Myths of What You Need For University (But Don't)
Packing for my first year at university was an exciting, albeit stressful, time in my life. I had to figure out what to buy, how to pack it, where to store it... It was an overwhelming time, scrolling through Pinterest, searching for the "Ultimate College Packing Guide" for freshman year must haves.
However, after finishing my third semester at American University I believe I have a few pointers on what you may or may not need for college.
*Disclaimer: Universities across the nation and internationally all differ in their housing accommodations. Before taking any advice to heart, I would recommend looking into your campus' residency program*
Most dorms are all ready furnished and bringing any more would be unnecessary and likely annoying. My first semester at AU, I was in a triple and if I would have brought any furniture it would have been a disaster. We barely had enough room to accommodate three people, let alone a futon or a coffee table.
This is a semester by semester issue. My first semester, I barely had anything to print out. Second semester, however, most of my classes required us to print out our readings and annotate them (since electronics were not allowed in class). And my third semester I printed frequently enough but not excessively. Again, AU has 'printing dollars' for the library printers which is a relatively common aspect that many universities have begun implementing. If printing is free, then forget having a printer. Take into account not just costs of the printer but also the ink, which in itself could be an additional unnecessary cost.
3. Paper plates/utensils
Depending on how your meal plan is when you first go to college, you may have far too many meal swipes or not nearly enough. Usually schools allow a 'trial' period for you to gauge how many meal swipes a week you may use. However, if you're the typical college kid (and believe me, you likely will be), you will order in every now and again, go out and bring back leftovers, or sneak food out of the dining hall. Therefore, having ceramic plates or bowls as well as metal utensils are a far better way to go. For example, let's say your meal plan allows you to have about 2 meals per day, if you're not planning on going grocery shopping frequently, you could buy a few boxes of cereal for the month and use your dishes to eat breakfast. While you may have to add to your load on dishes, it's cheaper (and greener) in the long run rather than having paper plates or plastic utensils.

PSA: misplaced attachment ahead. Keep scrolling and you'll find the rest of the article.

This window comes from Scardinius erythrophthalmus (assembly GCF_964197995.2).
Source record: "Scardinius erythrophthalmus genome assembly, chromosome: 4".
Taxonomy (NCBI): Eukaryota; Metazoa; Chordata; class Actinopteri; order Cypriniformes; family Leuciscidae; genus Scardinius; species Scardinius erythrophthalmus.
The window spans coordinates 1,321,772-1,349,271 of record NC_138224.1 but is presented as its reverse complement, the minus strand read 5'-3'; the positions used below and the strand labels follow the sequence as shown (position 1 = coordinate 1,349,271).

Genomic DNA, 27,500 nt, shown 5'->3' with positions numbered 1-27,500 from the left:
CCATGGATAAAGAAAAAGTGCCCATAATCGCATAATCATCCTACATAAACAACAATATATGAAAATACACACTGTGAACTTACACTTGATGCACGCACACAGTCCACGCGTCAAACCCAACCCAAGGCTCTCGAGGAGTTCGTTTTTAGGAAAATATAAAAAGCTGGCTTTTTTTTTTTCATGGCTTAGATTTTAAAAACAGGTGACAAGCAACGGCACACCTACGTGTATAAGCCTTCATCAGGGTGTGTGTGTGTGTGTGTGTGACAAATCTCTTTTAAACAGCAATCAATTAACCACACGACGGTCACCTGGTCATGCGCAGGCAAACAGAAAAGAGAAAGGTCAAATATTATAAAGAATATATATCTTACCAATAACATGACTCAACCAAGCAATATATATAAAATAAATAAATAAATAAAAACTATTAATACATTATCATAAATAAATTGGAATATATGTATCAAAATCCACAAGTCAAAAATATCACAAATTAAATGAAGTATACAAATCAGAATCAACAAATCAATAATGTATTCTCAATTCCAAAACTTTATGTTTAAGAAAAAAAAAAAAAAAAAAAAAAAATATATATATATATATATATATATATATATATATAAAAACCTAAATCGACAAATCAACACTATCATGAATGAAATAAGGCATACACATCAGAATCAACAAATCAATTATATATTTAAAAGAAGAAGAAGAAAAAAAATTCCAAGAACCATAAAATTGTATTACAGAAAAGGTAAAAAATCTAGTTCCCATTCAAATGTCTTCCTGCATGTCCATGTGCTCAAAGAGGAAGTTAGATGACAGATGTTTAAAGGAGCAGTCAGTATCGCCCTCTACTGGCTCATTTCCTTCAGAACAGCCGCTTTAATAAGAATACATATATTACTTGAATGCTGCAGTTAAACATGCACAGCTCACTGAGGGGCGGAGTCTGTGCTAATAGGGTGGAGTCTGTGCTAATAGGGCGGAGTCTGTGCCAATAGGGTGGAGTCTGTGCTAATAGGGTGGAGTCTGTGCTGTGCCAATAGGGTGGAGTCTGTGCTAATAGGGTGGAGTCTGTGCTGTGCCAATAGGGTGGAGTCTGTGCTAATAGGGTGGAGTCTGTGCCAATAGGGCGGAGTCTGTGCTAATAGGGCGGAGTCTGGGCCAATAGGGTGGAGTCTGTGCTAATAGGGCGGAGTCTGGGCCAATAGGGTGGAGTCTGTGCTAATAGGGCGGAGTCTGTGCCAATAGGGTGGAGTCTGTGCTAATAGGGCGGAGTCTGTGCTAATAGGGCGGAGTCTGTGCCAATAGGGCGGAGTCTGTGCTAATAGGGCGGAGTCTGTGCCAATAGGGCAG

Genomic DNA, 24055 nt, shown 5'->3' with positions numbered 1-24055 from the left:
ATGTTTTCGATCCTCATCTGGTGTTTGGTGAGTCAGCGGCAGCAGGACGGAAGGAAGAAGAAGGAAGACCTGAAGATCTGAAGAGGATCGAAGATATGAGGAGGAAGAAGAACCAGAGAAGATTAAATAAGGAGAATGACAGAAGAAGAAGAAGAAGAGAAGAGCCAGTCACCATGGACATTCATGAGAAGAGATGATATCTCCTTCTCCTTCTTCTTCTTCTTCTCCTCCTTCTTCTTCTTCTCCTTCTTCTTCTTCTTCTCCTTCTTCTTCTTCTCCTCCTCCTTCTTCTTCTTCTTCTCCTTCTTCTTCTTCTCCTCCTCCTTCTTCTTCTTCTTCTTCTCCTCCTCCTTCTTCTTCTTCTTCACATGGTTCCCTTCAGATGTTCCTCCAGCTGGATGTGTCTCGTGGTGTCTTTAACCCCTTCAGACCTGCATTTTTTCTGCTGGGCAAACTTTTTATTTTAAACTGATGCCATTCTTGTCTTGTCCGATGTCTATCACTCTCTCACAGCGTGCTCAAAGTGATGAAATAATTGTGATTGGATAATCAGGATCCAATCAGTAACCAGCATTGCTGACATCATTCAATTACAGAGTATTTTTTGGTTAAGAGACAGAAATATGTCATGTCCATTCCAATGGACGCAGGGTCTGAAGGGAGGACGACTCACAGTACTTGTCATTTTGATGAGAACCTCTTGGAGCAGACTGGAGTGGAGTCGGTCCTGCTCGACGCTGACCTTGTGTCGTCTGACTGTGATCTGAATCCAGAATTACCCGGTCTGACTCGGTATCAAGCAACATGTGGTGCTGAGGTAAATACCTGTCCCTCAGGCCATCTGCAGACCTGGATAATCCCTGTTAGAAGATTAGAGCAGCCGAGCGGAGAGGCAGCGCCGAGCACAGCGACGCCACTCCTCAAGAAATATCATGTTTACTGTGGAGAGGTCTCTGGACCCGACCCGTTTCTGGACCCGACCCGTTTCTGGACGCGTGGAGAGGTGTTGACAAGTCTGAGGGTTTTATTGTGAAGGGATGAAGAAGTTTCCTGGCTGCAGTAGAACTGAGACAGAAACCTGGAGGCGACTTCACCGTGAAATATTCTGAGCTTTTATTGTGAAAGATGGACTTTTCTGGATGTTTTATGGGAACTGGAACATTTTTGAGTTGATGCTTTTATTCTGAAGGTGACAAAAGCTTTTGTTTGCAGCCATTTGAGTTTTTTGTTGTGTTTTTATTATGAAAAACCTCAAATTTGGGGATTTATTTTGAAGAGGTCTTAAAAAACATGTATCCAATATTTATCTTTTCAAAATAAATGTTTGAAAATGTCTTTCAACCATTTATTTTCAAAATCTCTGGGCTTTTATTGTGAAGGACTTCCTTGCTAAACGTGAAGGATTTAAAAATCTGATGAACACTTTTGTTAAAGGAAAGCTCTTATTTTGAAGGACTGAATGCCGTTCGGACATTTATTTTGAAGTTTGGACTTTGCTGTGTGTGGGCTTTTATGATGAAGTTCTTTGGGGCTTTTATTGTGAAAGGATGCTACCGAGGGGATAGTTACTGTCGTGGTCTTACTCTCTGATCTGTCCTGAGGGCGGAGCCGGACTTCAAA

4. Excessive Decor
Bring the essentials that may help override home-sickness: photos to hang or mementos to keep up. Depending on your living arrangements you may be able to get away with a few throw pillows and framed photos but keep it simple. Pick a theme or bring things that make you smile when you see them. Similarly, my first year dorm room had carpet inside so having a rug would have been pointless, if not annoying. However this year, my floor is the fake-wood, tile-type material so a rug makes it feel a little bit more cozy.
5. Office Caddy
Shower caddies? A must for communal bathrooms. And while some desk organization is necessary (don't just fling your books and pens across a table - were you raised in a barn?), you won't need one of those complex office organizers unless you frequently use one at home.
And you might be thinking - Katya, this goes against my Pinterest pins!
Well, now here are a list of things you should certainly consider bringing with you to college:
1. Keurig or Coffee Maker
Now some schools (mine included) said they were not allowed in the dorm rooms, unless they are unplugged (aha! Loophole!). But if you're a frequent coffee drinker like I am, it will help out your wallet to invest in a coffee maker or Keurig. If you're a tea drinker, a Keurig or a hot water dispenser could be useful as well!
2. Vacuum and/or Swiffer
Regardless of what kind of material your floor is made of, you'll learn rather quickly that you'll need to clean it up more frequently than you figured you would.
As 'appealing' as throwing your laundry on the floor until you need to carry it to the laundry room sounds, your clean-freak roommate may not appreciate that. Just buy a hamper that can go in a corner or at the end of your bed. For this year, since my roommate and I have a room with a private bathroom, we keep our hampers in the bathroom.
4. Mattress Pad
Apparently it's a universal rule for college dorm rooms to have the most uncomfortable mattresses they could possibly find. So buy a mattress topper, a mattress pad, and a set of sheets so you'll be good to go.
5. Reading Lamp/Night Light attached to bed frame
Sometimes your roommate may be falling asleep and you still have a few chapters to finish off for the next morning (don't procrastinate by the way) and a reading lamp that clips onto your bed frame will solve that problem almost instantly. It's relatively limited light to finish off your reading and allows for your roommate's circadian rhythm to stay in tact.
So there we have it, 5 overrated and 5 underrated items on college packing lists. I hope this was helpful but what do you think are some items you may never touch vs the ones you'll always use? Or if you've completed your first year, what are your anecdotal experiences?